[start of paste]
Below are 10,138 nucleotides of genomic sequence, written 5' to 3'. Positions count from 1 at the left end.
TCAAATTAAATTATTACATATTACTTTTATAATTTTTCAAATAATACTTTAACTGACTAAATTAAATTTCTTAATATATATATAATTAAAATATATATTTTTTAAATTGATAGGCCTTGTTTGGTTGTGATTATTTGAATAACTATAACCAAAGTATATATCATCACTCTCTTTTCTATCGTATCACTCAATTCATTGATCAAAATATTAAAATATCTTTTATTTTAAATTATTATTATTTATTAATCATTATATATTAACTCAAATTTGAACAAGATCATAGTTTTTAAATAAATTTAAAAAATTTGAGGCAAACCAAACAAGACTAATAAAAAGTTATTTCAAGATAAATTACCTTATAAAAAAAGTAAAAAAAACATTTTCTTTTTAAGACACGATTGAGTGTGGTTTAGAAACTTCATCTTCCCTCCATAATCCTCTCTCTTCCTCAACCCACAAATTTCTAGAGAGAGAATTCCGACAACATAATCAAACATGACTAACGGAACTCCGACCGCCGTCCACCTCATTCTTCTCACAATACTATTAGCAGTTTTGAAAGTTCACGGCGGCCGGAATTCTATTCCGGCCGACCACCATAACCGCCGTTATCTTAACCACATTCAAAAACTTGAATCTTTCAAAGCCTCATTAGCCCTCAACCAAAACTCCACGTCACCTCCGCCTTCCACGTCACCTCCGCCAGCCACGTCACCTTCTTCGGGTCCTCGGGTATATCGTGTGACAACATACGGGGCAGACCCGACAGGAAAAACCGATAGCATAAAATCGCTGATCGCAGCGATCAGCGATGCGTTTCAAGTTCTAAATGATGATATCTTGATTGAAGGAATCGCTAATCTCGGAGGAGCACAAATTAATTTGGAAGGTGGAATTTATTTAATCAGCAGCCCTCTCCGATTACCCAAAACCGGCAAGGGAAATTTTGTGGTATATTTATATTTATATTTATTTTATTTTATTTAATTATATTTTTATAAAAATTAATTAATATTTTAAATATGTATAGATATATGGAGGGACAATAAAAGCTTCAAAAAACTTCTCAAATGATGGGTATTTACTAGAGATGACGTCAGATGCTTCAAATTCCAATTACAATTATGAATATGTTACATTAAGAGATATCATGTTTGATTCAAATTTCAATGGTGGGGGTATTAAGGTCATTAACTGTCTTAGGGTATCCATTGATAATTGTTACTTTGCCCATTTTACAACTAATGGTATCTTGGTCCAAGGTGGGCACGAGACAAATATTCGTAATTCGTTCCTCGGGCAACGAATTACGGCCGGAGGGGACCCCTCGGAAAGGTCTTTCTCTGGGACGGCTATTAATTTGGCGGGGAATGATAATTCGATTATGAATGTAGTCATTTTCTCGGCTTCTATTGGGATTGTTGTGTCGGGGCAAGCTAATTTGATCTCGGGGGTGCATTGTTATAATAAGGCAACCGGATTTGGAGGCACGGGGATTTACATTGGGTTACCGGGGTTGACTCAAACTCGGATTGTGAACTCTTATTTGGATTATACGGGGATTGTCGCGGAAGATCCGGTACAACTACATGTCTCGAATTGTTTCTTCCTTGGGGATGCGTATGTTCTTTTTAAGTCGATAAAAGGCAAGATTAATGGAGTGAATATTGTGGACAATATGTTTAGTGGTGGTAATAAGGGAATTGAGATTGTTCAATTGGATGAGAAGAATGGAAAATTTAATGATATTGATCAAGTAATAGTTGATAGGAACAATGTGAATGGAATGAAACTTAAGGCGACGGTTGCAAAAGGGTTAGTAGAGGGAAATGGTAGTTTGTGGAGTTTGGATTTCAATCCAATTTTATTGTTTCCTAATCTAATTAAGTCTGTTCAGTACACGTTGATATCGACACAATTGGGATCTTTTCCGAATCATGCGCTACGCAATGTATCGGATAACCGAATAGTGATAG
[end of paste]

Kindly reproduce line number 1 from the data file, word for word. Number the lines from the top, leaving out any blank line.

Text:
Below are 10,138 nucleotides of genomic sequence, written 5' to 3'. Positions count from 1 at the left end.